Photo: Haritz Rodriguez
Of course, Basque cider culture has its own unique tradition, that of txotx
– the tasting of the new vintage cider. Haritz Rodrigues, aka Ciderzale, is a Basque cider expert and has written, presented and advocated on the subject for a number of years. In this article
he describes the origins of txotx
, but he also tells me that British wassail is linked to broader European ‘carnivals’ that take place between January and February, saying goodbye to the dark winter, welcome to welcome spring and asking for a prosperous harvest. Here he describes some of the similarities in detail:
“In the Basque Country, during carnival, there is a custom known as "puska biltzea". It is about going to the houses and farms offering dances in exchange for food. In fact, even the clothing closely resembles that of the British Morris Dancers. In some places they dress as "Moors" or "Gypsies", both characters very widespread in rural Carnival.”
“Carnival is a deeply rooted tradition in the Basque Country. From the most ancient rural carnivals, through the carnivals of the Renaissance and even the most modern such as those of Tolosa. They are not especially linked to the cider culture nowadays, but it is true that there is a set of dances known as "Apple Dances" (Sagar Dantzak).”
Photo: Haritz Rodriguez
So, it would seem that, although broader wassail customs are shared across Europe, the act of orchard wassailing is something really rather unique to the cider lovers of our little set of islands. Lush! Having regionally-linked, cider idiosyncrasies is something to be celebrated - the Bretons and Normans have keeving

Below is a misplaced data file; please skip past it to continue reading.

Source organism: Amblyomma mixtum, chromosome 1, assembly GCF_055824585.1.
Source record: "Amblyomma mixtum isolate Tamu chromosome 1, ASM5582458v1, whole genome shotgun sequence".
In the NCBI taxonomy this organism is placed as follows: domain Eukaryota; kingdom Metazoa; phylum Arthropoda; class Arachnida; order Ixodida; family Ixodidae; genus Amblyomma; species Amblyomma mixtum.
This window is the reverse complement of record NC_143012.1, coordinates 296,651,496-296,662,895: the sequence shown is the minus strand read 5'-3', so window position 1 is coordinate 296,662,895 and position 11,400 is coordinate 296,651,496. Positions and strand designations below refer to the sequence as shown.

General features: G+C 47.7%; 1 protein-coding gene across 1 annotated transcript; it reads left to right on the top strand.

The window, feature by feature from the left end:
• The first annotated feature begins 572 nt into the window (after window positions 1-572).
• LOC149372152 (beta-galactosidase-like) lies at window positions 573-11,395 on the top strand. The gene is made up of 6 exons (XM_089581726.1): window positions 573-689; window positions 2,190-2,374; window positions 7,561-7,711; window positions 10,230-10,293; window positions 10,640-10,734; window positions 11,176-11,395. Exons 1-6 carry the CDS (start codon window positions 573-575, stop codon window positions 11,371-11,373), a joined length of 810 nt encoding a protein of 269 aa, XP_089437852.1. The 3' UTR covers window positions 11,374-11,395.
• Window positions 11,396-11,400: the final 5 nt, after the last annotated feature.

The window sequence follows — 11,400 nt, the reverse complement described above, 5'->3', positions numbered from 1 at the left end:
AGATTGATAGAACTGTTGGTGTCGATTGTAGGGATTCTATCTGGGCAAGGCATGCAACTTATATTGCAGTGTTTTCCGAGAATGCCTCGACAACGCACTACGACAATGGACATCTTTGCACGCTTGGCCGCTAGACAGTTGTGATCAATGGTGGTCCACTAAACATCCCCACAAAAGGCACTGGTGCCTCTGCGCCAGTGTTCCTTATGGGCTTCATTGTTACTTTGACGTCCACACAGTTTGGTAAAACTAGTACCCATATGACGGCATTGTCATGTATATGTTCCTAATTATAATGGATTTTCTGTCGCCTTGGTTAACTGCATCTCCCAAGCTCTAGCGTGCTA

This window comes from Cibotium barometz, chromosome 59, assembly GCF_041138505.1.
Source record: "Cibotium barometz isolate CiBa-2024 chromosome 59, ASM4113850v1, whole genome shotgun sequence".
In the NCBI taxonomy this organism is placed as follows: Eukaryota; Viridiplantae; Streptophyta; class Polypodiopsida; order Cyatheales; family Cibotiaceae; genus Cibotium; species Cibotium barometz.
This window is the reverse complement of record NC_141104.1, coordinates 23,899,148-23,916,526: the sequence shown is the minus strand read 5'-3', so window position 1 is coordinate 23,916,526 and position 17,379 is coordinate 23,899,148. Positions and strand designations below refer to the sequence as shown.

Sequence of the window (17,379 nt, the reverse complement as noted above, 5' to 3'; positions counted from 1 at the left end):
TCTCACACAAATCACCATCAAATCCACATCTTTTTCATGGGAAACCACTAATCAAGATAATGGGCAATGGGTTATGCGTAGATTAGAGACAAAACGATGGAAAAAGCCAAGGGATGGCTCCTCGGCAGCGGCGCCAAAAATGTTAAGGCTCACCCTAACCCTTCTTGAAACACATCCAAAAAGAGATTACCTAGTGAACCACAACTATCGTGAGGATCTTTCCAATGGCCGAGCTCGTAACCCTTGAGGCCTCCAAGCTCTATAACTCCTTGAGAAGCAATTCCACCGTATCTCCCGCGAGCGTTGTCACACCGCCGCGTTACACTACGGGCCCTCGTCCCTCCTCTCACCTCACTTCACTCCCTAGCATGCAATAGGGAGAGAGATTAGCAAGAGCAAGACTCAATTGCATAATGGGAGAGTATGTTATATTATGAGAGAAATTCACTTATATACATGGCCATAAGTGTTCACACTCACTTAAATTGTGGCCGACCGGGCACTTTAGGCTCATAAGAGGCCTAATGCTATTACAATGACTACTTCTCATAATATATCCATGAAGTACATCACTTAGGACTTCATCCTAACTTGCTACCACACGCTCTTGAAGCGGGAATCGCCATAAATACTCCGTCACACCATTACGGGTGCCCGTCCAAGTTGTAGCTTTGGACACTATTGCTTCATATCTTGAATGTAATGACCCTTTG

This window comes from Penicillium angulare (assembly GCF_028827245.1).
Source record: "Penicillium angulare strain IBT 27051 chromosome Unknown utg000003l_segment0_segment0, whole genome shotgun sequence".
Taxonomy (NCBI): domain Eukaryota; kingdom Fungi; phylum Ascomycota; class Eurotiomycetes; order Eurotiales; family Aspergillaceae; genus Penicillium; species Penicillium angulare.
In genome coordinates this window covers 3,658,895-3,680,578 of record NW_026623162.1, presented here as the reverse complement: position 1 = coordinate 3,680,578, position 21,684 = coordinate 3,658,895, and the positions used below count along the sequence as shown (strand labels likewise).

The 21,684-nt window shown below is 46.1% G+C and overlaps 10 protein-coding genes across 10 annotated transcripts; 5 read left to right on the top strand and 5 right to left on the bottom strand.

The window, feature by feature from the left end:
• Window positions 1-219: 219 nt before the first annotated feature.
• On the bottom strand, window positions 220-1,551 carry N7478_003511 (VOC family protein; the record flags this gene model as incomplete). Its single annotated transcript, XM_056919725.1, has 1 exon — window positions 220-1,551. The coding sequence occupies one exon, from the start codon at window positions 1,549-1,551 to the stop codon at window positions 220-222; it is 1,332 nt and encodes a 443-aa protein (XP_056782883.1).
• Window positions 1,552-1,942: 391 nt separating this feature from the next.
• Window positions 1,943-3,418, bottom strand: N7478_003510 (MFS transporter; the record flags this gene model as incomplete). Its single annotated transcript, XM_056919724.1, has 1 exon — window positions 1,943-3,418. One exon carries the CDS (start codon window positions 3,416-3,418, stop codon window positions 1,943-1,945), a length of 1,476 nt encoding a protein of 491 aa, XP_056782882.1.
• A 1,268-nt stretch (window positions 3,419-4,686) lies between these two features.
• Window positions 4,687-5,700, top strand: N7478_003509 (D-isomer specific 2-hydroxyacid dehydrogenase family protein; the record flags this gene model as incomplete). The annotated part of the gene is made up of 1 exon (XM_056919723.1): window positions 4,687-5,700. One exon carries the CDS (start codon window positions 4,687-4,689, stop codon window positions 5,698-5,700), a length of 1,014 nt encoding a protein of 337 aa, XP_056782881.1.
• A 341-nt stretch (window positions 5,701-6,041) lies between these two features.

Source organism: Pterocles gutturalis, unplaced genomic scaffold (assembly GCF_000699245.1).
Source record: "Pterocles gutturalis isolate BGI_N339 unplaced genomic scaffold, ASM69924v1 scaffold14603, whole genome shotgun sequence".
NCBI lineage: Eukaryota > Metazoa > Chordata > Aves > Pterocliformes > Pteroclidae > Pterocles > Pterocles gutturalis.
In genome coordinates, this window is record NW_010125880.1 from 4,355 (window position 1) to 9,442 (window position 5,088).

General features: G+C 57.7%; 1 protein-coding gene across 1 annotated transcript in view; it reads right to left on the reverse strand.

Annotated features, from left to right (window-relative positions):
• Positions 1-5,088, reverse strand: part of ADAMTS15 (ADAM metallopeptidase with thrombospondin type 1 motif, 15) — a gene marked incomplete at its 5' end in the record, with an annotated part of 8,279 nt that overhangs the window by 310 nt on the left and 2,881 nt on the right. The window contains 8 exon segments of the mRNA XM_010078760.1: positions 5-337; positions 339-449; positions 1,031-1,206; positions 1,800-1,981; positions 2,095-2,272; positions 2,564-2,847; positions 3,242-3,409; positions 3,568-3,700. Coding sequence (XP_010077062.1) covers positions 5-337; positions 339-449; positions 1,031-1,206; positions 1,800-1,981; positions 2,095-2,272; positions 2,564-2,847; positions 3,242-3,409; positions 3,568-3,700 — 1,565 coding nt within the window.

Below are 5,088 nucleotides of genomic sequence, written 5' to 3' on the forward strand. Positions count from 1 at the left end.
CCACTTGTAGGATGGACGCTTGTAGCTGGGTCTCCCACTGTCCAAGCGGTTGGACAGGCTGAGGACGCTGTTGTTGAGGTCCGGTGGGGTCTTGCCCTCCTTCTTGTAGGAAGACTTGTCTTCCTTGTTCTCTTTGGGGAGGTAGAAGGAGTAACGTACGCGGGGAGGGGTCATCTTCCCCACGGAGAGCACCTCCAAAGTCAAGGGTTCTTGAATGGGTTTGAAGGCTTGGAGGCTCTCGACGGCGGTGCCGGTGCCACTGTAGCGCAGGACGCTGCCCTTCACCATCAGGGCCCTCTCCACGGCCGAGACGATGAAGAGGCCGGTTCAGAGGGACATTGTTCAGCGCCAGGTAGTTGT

; the Asturians have escansiar
; the Basques have txotx
; and the British have dancing like idiots with flaming torches and shotguns in a frigid orchard.
The essence of orchard wassailing continues to be that sense of community – of bringing people together, sharing, celebrating and laughing. Pomona knows, we could all do with a bit of that after the last two years of challenge. But, the orchard wassail doesn’t come without some of its own challenges, and considerations, however.
Within many of the classic Western cider making areas, the orchard wassail is often led by sides of Border Morris Men who, classically blacken their faces. There are many theories associated with the roots of this costume. One strongly held view pertains to 15th
century poor farm worker smearing soot on their faces to obscure their identity as they begged – illegal at the time. Others point to the origin as a copy-cat of Moorish (Morris) dancing
, of the Elizabethan era and then latterly the 19th
century minstrel tradition, replete within colourful clothes, music and skin tone.
Yes, Border Morris blackening their faces is a tradition, but so was bear baiting indentured servitude - it doesn’t necessarily make it appropriate today. Even if the origins of black face
were not originally racist in intent, one cannot simply divorce the connotations in our society. We can’t shy away from the awkward questions. We can’t say it doesn’t matter. The simple fact is, blackening faces will make people of colour feel uncomfortable and not want to participate and celebrate this great cider custom.
As has been necessitated by the Morris Federation since 2020
, I propose that Morris Men, or any other erstwhile participants of orchard wassailing, use another colour of face paint instead, namely classic pagan green. Donning green face
still fits the custom of disguise and is very much aligned to Pacha Mama and the Green Man.
Let’s not turn this into a culture wars argument – how about just recognising that cider, just like Morris, is a living tradition, constantly evolving and adapting to the times, and that we all want cider to be a welcome and safe space and place. I say wassail